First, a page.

July 2014 Monthly Forecast

Posted 30 June 2014
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Expected Council Action

In July, the Council expects to receive a briefing by Ambassadors Vladimir Drobnjak (Croatia) and Antonio de Aguiar Patriota (Brazil), the former and current chairs of the Peacebuilding Commission (PBC), on the seventh annual report of the PBC (A/68/729-S/2014/67).

Later, on the day of the briefing, an informal interactive dialogue involving Council members, the six PBC country-configuration chairs and ambassadors of the PBC agenda countries is planned.

No outcome is expected.

Key Recent Developments

The PBC adopted its annual report on 29 January. The report reviews PBC activities over 2013 and assesses progress in advancing recommendations from the 2010 review. The report includes in an annex a decision to start holding an annual session during the third or fourth week of June each year around Peacebuilding Day, which is 23 June. The initiative is intended to create closer collaboration between stakeholders in New York, capitals and the field while reflecting on broader peacebuilding policies. The session will replace the high-level ministerial meeting during the General Debate.

The PBC held its first annual session on 23 June, organised around the theme of resource mobilisation. The session included interactive discussions on revenue generation in post-conflict countries and sustaining resources for post-conflict countries transitioning from Security Council-mandated missions to UN country teams.

Following last year’s briefing on the annual report and interactive dialogue in April 2013, Rwanda formally organised and started chairing a “PBC working stream”, which focuses on Council-PBC relations. The group, which had met once in 2012, met more regularly since April 2013. It is composed of Council members who are members of the PBC, configuration chairs and PBC-agenda country representatives.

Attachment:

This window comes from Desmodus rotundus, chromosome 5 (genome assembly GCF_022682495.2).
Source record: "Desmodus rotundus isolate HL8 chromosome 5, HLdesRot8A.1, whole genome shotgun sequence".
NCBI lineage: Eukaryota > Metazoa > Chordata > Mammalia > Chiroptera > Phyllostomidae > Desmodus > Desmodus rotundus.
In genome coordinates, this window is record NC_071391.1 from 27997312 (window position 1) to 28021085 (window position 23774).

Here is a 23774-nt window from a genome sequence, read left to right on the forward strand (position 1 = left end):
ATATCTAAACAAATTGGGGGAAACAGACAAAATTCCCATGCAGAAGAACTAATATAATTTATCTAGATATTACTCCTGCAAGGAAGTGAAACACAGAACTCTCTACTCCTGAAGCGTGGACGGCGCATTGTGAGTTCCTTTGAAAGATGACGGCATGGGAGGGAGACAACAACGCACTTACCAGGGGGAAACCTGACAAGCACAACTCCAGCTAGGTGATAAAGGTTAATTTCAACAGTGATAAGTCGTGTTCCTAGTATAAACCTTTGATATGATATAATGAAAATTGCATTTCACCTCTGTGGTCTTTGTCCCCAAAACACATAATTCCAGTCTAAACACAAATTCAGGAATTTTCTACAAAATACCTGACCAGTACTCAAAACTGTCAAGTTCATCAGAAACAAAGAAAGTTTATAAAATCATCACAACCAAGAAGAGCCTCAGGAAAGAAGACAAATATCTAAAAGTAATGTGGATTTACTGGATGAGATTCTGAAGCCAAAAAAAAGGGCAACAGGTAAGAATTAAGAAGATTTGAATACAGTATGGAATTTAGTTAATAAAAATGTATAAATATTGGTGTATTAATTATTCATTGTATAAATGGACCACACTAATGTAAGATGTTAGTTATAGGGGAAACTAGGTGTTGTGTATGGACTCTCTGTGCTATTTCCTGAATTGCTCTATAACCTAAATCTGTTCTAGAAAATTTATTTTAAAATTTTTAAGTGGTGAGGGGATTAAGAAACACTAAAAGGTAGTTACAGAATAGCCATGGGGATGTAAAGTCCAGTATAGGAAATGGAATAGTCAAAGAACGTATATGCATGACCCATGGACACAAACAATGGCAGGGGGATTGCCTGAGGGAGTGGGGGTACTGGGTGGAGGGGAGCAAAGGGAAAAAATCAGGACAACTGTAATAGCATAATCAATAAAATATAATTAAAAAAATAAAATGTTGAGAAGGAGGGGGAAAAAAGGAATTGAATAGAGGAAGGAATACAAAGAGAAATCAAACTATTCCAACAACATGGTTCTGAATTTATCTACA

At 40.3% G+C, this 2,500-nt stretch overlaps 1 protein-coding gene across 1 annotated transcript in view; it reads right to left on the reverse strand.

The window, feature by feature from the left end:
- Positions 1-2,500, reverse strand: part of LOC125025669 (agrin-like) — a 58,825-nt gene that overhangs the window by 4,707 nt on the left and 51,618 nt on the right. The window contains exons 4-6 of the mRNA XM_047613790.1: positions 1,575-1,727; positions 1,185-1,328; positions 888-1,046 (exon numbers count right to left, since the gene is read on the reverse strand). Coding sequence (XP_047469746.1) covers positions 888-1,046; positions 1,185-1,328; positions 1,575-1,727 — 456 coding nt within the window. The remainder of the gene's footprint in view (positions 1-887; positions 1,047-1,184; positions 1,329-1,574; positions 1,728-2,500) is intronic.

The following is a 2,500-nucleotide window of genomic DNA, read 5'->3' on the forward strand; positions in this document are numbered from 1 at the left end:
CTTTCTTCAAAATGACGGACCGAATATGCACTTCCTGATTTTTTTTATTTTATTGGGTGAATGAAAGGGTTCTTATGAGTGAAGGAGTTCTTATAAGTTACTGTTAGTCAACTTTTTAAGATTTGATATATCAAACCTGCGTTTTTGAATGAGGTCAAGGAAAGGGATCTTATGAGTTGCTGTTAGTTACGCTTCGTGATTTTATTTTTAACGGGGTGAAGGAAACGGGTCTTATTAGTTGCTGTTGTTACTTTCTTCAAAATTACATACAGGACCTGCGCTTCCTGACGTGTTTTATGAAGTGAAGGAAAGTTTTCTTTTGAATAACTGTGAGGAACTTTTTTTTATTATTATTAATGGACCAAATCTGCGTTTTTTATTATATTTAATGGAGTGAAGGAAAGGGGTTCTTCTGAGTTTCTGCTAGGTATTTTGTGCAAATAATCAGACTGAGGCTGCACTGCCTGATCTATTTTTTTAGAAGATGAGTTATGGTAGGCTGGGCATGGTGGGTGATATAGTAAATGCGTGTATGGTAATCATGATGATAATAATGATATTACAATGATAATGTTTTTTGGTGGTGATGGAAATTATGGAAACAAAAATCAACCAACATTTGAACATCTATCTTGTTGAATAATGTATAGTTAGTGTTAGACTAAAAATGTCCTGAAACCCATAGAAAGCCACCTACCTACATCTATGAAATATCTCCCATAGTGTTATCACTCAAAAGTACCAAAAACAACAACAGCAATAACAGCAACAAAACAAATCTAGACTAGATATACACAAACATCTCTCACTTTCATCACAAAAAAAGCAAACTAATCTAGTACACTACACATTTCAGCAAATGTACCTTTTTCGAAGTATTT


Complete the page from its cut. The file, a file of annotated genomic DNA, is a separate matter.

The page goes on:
The Council last considered peacebuilding as a separate issue on 19 March when Deputy Secretary-General Jan Eliasson briefed on UN peacebuilding efforts, including women’s participation in peacebuilding (S/PV.7143). Helen Clark, the Administrator of the UN Development Programme, also briefed, as did Patriota. Interventions focused on the Secretary-General’s three peacebuilding priority areas—inclusivity, institution-building and sustained international support—identified in his 8 October 2012 report on peacebuilding (S/2012/746).

Recent Developments in Country-Specific Configurations

The chair of the Burundi configuration, Ambassador Paul Seger (Switzerland), visited Burundi on 26-27 May to help diffuse internal tensions and to restore trust between the government and the international community. The visit was part of a broader trip by Seger in which he also travelled to Brussels, Paris, Kigali and Arusha, meeting senior representatives of various governments and regional organisations to explore options for engagement on Burundi and to define respective roles in light of the planned departure of the UN Office in Burundi (BNUB) at the end of the year. Seger also discussed organising a round-table meeting as a follow-up to the 2012 Geneva Donor Conference and to assess the implementation of Burundi’s Strategic Framework for the Fight against Poverty II.

Ambassador Mohammed Loulichki (Morocco), the then-chair of the Central African Republic (CAR) configuration, visited the CAR from 4-7 March. It was his first visit since being appointed chair in January. Loulichki met transitional authorities and officials of the UN Integrated Peacebuilding Office in the CAR to discuss priories for PBC engagement and how the configuration could support international and regional efforts to stabilise the CAR. In April, Ambassador Omar Hilale (Morocco) assumed the chairmanship.

At a meeting of the Guinea configuration on 16 April presided by its chair, Ambassador Sylvie Lucas (Luxembourg), UN security sector reform (SSR) experts briefed on a January interagency mission. SSR in Guinea was starting a new phase, focusing on building civilian oversight of the defence and security forces and strengthening the police and justice sectors. The configuration has also been seeking donors for a $400,000 UNICEF program to educate rural areas about the ebola virus. As of 5 June, there had been 351 cases of ebola and 226 deaths since the outbreak began in late January.